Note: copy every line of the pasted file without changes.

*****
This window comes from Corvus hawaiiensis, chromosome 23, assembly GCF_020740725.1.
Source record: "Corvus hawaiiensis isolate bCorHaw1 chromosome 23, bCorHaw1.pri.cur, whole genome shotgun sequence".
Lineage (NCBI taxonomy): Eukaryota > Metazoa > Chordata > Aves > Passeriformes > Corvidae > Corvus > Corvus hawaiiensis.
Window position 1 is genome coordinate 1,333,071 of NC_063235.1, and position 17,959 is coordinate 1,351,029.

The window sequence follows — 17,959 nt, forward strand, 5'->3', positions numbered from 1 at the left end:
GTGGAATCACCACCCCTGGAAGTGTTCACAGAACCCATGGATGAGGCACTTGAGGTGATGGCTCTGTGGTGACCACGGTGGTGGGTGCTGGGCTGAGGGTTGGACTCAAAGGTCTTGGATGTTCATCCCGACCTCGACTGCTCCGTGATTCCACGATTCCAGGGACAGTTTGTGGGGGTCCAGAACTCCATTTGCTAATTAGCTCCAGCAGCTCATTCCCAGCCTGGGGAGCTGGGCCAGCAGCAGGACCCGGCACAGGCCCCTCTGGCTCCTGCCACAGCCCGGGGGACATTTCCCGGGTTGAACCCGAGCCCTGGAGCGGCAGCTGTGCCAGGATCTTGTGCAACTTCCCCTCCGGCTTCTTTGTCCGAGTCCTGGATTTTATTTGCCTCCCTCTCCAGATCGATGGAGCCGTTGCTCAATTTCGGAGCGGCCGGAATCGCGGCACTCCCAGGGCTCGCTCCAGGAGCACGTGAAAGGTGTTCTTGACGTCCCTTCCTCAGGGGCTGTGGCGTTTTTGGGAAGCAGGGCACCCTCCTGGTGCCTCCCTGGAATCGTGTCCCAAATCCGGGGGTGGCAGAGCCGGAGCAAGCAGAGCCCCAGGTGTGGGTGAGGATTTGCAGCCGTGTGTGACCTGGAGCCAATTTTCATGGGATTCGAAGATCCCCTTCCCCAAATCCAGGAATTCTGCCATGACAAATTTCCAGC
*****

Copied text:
This window comes from Corvus hawaiiensis, chromosome 23, assembly GCF_020740725.1.
Source record: "Corvus hawaiiensis isolate bCorHaw1 chromosome 23, bCorHaw1.pri.cur, whole genome shotgun sequence".
Lineage (NCBI taxonomy): Eukaryota > Metazoa > Chordata > Aves > Passeriformes > Corvidae > Corvus > Corvus hawaiiensis.
Window position 1 is genome coordinate 1,333,071 of NC_063235.1, and position 17,959 is coordinate 1,351,029.

The window sequence follows — 17,959 nt, forward strand, 5'->3', positions numbered from 1 at the left end:
GTGGAATCACCACCCCTGGAAGTGTTCACAGAACCCATGGATGAGGCACTTGAGGTGATGGCTCTGTGGTGACCACGGTGGTGGGTGCTGGGCTGAGGGTTGGACTCAAAGGTCTTGGATGTTCATCCCGACCTCGACTGCTCCGTGATTCCACGATTCCAGGGACAGTTTGTGGGGGTCCAGAACTCCATTTGCTAATTAGCTCCAGCAGCTCATTCCCAGCCTGGGGAGCTGGGCCAGCAGCAGGACCCGGCACAGGCCCCTCTGGCTCCTGCCACAGCCCGGGGGACATTTCCCGGGTTGAACCCGAGCCCTGGAGCGGCAGCTGTGCCAGGATCTTGTGCAACTTCCCCTCCGGCTTCTTTGTCCGAGTCCTGGATTTTATTTGCCTCCCTCTCCAGATCGATGGAGCCGTTGCTCAATTTCGGAGCGGCCGGAATCGCGGCACTCCCAGGGCTCGCTCCAGGAGCACGTGAAAGGTGTTCTTGACGTCCCTTCCTCAGGGGCTGTGGCGTTTTTGGGAAGCAGGGCACCCTCCTGGTGCCTCCCTGGAATCGTGTCCCAAATCCGGGGGTGGCAGAGCCGGAGCAAGCAGAGCCCCAGGTGTGGGTGAGGATTTGCAGCCGTGTGTGACCTGGAGCCAATTTTCATGGGATTCGAAGATCCCCTTCCCCAAATCCAGGAATTCTGCCATGACAAATTTCCAGC